gelatinous growth form in both species is apparently an
example of convergent or independent evolution.
that you might look for (and I also observed
it in Massachusetts) is Cristatella mucedo. The colonies
are gelatinous, but considerably smaller than those of P.
magnifica. They tend to be elongate, perhaps 1-2 inches
long (but they can get longer - to 6 or 8 inches) and
perhaps 1/3 to 3/4 inch thick. They look like submerged
caterpillars. Usually, a number of colonies of C. mucedo
are found together in close proximity. The statoblast is
somewhat like that of P. magnifica, but with more spines,
and it tends to be somewhat smaller and more circular. The
statoblast of P. magnifica tends to have a saddle-shape when
seen in profile, while that of C. mucedo is flatter.
The person who
is probably the expert on Massachusetts
phylactolaemates is Doug Smith, at the University of
Massachusetts at Amherst, Dept. of Zoology. He has
collected a number of different species from the streams and
lakes of Massachusetts, and wrote a book a few years ago
describing the different species and the localities from which
he had collected them.
I will add here
that A. gelatinosa and a closely-related
species (to A. gelatinosa), Lophopodella carteri, have been
shown to contain a substance (or substances) which are toxic
to fish. This material is released when the colony is
damaged. If the colony is not damaged, then the fish and
phylactolaemate can co-exist. The toxin damages the gill
tissue, and is apparently not toxic to mammalian species.
However, I am not aware of any research along these lines
which has been conducted with P. magnifica. Incidentally,
Doug Smith has collected Lophopodella carteri in
Massachusetts (colonies tend to be greenish-gray in color,
about the size of a pea, and, when they are found, usually
are present in great numbers).
Byron T. Backus
Subject: Re: Pectinatella magnifica
Date: Mon, 29 Sep 1997 10:33:06 -0500 (EST)
To: Dick and Jill Miller <DMiller@gis.net>
I recently received
a query as to the composition of the
jelly-like substance of Pectinatella magnifica, and the
person indicated that this information was not on the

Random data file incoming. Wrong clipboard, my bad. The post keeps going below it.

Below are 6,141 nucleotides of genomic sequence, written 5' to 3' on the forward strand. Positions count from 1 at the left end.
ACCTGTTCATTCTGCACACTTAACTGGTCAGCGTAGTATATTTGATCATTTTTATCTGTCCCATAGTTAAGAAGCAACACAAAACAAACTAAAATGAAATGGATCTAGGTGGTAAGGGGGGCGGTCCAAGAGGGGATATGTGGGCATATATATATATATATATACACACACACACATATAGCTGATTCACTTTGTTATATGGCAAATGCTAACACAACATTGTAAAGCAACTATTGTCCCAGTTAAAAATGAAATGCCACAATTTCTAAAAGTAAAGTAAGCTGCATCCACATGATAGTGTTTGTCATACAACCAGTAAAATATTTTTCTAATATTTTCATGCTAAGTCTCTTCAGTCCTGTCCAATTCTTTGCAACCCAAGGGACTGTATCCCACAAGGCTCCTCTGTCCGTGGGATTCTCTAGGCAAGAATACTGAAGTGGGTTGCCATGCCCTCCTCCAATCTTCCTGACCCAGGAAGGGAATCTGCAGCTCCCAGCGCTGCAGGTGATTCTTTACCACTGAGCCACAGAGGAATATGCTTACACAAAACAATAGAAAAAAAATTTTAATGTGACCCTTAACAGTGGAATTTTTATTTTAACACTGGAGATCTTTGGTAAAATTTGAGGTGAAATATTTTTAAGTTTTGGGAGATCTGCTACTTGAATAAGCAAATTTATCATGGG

website, so here is the information that I have managed to
is from The Invertebrates, vol. 5, by L.H.
Hyman (1959): "The jelly of Pectinatella (Kraepelin, 1887)
consists of 99.7% water; the mass left by pressing out as
much water as possible was composed of 89.23% water, 0.88%
ash (salts), 6% protein, 1.25% chitin and 2.64% other
organic material. The presence of chitin was checked out by
crystallizing out glucosamine. Similar results were obtained
by Morse (1930), who also crystallized glucosamine; he found
that a mass of jelly weighing 1200 g when fresh dried to 5
The short article
by Withrow Morse on the composition of
Pectinatella magnifica appears in Science, in the issue of
March 7, 1930, p. 265 (Vol. LXXI), and includes the
secretion is not of the order of collagen
but of true protein... Protein reactions were typical of
such proteins as ovalbumin, serum albumin etc. The biuret
reaction was positive and typical, that is, like that of
white of egg and not like that of gelatin or peptone."
amino-acids were demonstrated: tyrosin,
tryptophane, cystin. In a cold extract of the dried material
all three were positive, but the reactions were intensifed
after acid hydrolysis. This was especially true of cystin.
The protein was heat coagulable."
"Of the inorganic
substances, sodium chloride was
demonstrable. Phosphorus was negative before hydrolysis, and
after boiling with equal volumes of sulphuric and nitric
acids, none was demonstrable. Calcium is present in copious
amounts, as one would suspect from the calcareous nature of
the body and statoblasts."
of these organisms is the supporting
structure composed of chitin. In the specimen, examined
chemically, glucosamine (galactosamine?) was readily
demonstrable after hydrolysis."
The only problem
I have with the above is the statement:
"...as one would suspect from the calcareous nature of the
body and statoblasts." I believe that Morse did not
actually analyze these, but relied on information from other